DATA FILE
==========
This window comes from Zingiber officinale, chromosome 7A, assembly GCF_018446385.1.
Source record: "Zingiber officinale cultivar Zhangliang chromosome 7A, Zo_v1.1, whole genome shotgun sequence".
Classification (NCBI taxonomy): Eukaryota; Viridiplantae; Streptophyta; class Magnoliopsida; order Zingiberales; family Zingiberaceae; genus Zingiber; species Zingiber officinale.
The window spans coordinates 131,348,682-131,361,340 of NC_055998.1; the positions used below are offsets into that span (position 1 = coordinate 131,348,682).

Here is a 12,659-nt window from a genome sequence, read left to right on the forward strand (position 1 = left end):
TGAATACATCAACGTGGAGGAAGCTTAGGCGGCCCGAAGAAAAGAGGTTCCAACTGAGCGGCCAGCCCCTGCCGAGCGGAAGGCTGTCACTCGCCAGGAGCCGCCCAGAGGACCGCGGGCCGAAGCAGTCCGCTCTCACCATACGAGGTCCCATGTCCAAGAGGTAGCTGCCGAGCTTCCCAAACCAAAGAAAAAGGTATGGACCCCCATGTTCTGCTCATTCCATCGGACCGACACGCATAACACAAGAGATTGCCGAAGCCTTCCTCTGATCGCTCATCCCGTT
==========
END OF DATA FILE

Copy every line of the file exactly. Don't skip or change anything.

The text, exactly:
This window comes from Zingiber officinale, chromosome 7A, assembly GCF_018446385.1.
Source record: "Zingiber officinale cultivar Zhangliang chromosome 7A, Zo_v1.1, whole genome shotgun sequence".
Classification (NCBI taxonomy): Eukaryota; Viridiplantae; Streptophyta; class Magnoliopsida; order Zingiberales; family Zingiberaceae; genus Zingiber; species Zingiber officinale.
The window spans coordinates 131,348,682-131,361,340 of NC_055998.1; the positions used below are offsets into that span (position 1 = coordinate 131,348,682).

Here is a 12,659-nt window from a genome sequence, read left to right on the forward strand (position 1 = left end):
TGAATACATCAACGTGGAGGAAGCTTAGGCGGCCCGAAGAAAAGAGGTTCCAACTGAGCGGCCAGCCCCTGCCGAGCGGAAGGCTGTCACTCGCCAGGAGCCGCCCAGAGGACCGCGGGCCGAAGCAGTCCGCTCTCACCATACGAGGTCCCATGTCCAAGAGGTAGCTGCCGAGCTTCCCAAACCAAAGAAAAAGGTATGGACCCCCATGTTCTGCTCATTCCATCGGACCGACACGCATAACACAAGAGATTGCCGAAGCCTTCCTCTGATCGCTCATCCCGTT